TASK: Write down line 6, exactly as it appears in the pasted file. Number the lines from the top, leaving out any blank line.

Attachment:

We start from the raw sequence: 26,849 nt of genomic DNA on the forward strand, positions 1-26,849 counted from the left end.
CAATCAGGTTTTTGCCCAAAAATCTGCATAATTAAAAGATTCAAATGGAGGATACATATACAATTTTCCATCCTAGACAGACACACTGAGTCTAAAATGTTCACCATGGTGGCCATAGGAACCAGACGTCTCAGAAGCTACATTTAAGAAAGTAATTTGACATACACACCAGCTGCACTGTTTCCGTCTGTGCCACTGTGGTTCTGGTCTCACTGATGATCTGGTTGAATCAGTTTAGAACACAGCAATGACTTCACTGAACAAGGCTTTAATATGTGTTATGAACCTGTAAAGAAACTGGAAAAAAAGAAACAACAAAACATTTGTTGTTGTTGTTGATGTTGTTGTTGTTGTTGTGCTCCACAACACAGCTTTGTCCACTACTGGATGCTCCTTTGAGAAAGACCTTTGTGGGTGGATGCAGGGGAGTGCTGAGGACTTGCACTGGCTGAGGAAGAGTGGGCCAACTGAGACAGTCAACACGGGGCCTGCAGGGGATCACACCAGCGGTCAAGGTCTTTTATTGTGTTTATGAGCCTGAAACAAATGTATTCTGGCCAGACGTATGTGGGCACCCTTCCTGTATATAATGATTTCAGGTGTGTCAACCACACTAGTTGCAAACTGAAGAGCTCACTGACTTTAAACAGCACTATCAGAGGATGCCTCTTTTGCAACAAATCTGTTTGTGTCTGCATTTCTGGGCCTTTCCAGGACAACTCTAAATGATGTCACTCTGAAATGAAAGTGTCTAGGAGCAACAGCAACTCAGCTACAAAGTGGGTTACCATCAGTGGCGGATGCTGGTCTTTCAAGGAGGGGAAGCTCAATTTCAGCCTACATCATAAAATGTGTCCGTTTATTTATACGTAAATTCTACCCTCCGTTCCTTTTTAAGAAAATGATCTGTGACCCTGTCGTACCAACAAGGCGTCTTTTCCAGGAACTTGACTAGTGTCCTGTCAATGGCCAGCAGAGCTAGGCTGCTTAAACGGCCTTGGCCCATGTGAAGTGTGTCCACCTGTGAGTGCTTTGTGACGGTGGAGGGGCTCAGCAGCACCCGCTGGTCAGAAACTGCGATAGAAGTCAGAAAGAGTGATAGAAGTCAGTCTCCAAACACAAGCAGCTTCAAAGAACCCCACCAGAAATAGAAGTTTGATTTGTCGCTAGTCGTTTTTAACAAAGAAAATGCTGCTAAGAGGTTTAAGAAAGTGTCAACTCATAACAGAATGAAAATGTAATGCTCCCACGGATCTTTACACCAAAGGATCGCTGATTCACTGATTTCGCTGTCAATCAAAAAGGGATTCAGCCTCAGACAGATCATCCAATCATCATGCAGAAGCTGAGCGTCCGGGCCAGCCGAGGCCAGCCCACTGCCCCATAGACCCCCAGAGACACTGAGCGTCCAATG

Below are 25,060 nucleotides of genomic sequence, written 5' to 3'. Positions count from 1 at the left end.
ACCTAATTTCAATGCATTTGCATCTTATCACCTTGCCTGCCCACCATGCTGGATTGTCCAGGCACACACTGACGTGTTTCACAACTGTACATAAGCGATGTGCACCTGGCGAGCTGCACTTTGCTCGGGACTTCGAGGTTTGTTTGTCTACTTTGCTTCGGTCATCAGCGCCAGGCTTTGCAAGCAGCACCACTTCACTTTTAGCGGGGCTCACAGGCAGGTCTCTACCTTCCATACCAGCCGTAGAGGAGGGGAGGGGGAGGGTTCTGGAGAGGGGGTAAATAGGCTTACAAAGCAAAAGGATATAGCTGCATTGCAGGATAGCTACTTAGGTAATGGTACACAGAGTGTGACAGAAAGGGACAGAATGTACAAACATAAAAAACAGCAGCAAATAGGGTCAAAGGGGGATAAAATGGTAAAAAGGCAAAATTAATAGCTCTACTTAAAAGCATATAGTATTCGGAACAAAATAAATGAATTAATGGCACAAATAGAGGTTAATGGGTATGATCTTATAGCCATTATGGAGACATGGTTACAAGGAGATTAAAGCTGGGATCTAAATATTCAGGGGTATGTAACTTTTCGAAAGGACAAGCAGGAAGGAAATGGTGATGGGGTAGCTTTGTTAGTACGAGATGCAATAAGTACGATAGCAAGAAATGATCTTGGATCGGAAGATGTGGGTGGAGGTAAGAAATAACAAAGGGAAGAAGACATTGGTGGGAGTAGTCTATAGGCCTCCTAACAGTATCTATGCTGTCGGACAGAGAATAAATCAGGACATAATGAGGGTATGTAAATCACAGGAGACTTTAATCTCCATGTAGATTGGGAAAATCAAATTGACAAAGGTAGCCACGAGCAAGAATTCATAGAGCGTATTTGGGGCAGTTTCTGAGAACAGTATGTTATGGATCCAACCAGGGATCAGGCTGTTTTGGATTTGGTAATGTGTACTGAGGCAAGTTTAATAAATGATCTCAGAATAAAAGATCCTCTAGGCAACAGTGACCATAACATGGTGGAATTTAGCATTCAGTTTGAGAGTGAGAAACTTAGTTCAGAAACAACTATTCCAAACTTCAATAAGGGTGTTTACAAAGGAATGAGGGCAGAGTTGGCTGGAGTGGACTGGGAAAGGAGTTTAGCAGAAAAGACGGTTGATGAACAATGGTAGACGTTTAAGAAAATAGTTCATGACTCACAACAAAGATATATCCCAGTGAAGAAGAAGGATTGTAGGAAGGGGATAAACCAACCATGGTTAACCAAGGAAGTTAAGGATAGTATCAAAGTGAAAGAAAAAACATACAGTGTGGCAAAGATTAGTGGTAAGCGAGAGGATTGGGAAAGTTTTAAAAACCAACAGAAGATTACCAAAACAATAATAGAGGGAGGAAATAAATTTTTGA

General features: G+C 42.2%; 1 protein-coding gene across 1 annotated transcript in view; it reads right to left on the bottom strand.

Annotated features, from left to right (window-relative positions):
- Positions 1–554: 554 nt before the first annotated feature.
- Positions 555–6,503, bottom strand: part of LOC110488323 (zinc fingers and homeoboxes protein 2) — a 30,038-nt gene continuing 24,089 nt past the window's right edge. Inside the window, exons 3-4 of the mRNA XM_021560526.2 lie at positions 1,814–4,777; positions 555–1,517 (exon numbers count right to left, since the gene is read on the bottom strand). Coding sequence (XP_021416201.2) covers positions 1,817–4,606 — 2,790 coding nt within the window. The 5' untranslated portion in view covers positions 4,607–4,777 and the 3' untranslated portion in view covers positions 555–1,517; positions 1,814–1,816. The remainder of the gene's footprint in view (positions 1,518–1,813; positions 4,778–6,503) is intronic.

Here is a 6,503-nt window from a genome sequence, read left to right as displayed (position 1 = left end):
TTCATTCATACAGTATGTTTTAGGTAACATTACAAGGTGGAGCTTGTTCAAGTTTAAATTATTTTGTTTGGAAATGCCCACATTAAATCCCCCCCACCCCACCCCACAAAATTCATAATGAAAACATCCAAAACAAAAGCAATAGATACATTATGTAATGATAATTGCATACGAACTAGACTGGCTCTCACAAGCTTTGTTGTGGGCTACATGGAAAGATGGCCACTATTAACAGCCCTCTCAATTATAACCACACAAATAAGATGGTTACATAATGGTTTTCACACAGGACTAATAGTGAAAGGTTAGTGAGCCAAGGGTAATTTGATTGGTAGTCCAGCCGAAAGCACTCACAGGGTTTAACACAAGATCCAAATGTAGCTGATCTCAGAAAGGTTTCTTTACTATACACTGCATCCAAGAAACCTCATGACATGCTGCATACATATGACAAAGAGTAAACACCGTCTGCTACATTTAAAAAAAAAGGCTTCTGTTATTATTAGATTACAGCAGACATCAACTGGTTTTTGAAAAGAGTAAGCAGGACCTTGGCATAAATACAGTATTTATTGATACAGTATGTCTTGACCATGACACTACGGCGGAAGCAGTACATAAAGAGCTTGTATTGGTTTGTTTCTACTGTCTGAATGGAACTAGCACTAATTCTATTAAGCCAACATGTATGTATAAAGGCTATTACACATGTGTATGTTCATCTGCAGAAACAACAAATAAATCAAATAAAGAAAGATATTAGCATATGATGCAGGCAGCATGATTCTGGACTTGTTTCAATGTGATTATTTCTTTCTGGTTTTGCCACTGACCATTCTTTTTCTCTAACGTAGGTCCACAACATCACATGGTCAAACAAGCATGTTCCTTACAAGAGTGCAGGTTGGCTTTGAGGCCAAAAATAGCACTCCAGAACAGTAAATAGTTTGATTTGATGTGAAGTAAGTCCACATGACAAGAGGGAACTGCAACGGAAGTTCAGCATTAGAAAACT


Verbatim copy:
Annotated features, from left to right (window-relative positions):